THE predictable pronouncement by likely Academy Award losers -- that the real honor is the nomination, not the Oscar itself -- is about as credible as anyone's saying they can't wait for the next "Harold & Kumar" movie. But when it comes to box office returns, an Oscar nomination is indeed far more valuable than taking home the top trophy.
With the studios and their specialized film divisions spending tens of millions of dollars on award campaigns, it's natural to assume the holy grail is the Oscar statuette. It's an attractive myth, and one that gets a lot of media attention. If only it were still true.
Though the little gold man is an imposing addition to any bookcase and briefly slakes the unquenchable vanity of filmmakers, producers and studio executives, its effect on a film's ultimate profitability is routinely negligible. In some cases, an over-the-top campaign -- "Good Night, and Good Luck" being an excellent recent example -- can actually slash a film's profitability.
Any "Oscar bump," in other words, translates into more prestige and ego boost than a box office bonus. Among this year's best picture nominees, only one movie, "There Will Be Blood," clearly stands to benefit at the multiplex were it to win the top prize, because its theatrical release could still build.
The reason has less to do with the prestige of the Oscars than the timing of the ceremony itself and the increasingly short theatrical life almost all movies enjoy. Academy Award eligibility is governed by release dates, and, even with the Oscar ceremony now in February instead of March, movies released in late 2007 have been in theaters for two months or more -- an eternity compared with many films -- by the time the awards are handed out.
If a movie is in the midst of a slowly building national release when the nominations are revealed in late January -- the case with "Million Dollar Baby" -- the benefits of both prominent nominations and a best picture triumph can be enormous. But most films in this year's best picture race have little room to grow theatrically, meaning most additional Oscar returns will come through increased DVD sales.
Over the last four years, all but one best picture winner has bagged the lion's share of its ticket sales well before the Academy Award telecast. In 2004, "The Lord of the Rings: The Return of the King" had grossed more than $337.8 million when the nominations were announced and $364.1 million by the time it collected the best picture Oscar. After the win, "The Return of the King" grossed less than $13 million more, or just 3.4% of its total theatrical haul.
A year later, though, "Million Dollar Baby" had sold just $8.3 million in tickets and was only in 147 theaters when Oscar nominations came out. In the five weekends after the nominations and before it won the best picture Academy Award, the Clint Eastwood movie shifted into wide release and grossed $56.6 million more. After grabbing the best picture trophy, "Million Dollar Baby" took in an additional $35.6 million. More than 90% of "Million Dollar Baby's" receipts, to put it another way, followed the nominations.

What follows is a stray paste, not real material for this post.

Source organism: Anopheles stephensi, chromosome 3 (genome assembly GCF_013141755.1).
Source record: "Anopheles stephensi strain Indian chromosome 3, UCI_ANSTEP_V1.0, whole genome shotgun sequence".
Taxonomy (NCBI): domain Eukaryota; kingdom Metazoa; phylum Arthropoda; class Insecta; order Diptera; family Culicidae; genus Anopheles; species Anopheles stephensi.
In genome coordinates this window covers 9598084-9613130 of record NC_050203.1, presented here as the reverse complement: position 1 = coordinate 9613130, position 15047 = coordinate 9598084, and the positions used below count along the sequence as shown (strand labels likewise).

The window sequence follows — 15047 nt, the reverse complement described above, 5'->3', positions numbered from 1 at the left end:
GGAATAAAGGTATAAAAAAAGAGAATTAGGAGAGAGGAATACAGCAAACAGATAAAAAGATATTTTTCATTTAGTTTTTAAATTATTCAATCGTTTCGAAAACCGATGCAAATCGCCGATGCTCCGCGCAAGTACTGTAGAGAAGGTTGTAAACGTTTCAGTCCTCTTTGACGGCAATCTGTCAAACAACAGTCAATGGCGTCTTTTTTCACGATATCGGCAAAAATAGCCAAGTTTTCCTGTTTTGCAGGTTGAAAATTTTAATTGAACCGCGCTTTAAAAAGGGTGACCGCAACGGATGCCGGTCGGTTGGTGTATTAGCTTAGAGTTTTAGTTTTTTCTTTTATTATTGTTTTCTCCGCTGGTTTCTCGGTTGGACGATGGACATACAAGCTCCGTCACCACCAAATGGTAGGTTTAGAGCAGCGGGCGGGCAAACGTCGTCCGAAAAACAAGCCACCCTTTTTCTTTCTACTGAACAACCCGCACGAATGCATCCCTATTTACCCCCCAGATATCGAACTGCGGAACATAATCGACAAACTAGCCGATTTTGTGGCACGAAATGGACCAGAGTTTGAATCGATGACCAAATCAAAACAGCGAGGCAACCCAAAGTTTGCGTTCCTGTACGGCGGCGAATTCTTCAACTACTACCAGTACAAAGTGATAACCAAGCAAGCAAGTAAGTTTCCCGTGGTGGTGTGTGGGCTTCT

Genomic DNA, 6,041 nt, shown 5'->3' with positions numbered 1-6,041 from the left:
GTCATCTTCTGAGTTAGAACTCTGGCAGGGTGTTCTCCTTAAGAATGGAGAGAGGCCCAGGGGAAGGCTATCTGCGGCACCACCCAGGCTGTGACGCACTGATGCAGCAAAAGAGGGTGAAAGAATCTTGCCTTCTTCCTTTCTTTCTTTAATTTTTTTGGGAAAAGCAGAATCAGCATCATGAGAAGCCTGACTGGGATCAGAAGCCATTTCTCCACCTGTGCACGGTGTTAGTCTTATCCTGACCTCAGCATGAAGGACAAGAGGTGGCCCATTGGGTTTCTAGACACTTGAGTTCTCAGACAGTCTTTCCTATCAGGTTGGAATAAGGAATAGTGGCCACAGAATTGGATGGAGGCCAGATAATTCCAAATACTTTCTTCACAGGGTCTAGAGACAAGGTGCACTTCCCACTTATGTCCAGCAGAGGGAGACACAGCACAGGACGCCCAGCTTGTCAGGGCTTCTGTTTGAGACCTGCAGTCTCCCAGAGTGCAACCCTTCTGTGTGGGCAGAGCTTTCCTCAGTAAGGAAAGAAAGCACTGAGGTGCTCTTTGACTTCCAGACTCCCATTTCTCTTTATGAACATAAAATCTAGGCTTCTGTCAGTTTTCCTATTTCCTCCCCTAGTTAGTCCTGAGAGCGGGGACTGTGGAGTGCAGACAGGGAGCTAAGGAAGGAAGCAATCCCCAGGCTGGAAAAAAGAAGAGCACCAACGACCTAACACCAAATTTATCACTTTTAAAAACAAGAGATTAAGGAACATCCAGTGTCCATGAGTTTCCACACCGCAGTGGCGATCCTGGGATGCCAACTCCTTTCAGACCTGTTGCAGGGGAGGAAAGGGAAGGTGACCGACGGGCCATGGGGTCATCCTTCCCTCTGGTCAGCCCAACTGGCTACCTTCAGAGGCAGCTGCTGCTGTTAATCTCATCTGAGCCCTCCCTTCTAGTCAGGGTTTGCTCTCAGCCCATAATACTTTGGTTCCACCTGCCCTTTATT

"With our movie, we had a much bigger impact" from the nomination and best picture win, says Tom Rosenberg, the Oscar-winning producer of "Million Dollar Baby." "There's nothing better than that."
In the following years, though, the Oscars meant little to a winning film's overall performance. "Crash," released in May 2005, wasn't even in theaters when nominations came out. A brief return to theaters after it won the best picture honor brought in about $1 million more.
In last year's Oscars, "The Departed" had grossed $121.7 million by the time nominations were revealed and $131.8 million when it won the top Academy Award. Just 9% of the film's ultimate $133.3-million gross, in other words, came after the nominations.
"We actually put some more prints of the film in theaters when we got nominated, but it had had its run," says "Departed" producer Graham King, who says award attention was dramatically more material to the bottom lines of his "Gangs of New York" and "The Aviator." "With 'The Departed,' it was all about the timing of the release. The film opened in October." All the same, the Oscar win undoubtedly helped sell more "Departed" DVDs, King says.
To find a consistent pattern of movies whose fortunes were changed by the Oscars, you have to travel back to the 1990s, an era when movies could stay in theaters for months rather than the current model of weeks.
Playing in only seven theaters when it was nominated for the best picture Oscar it would eventually win, 1999's "American Beauty" added more than $55 million to its total gross after the nominations and Oscars, according to the box office tracking firm Media by Numbers.
In 1993, "The Crying Game" had grossed less than $20 million before the nominations were announced. The winner for original screenplay ultimately sold $62.6 million in tickets.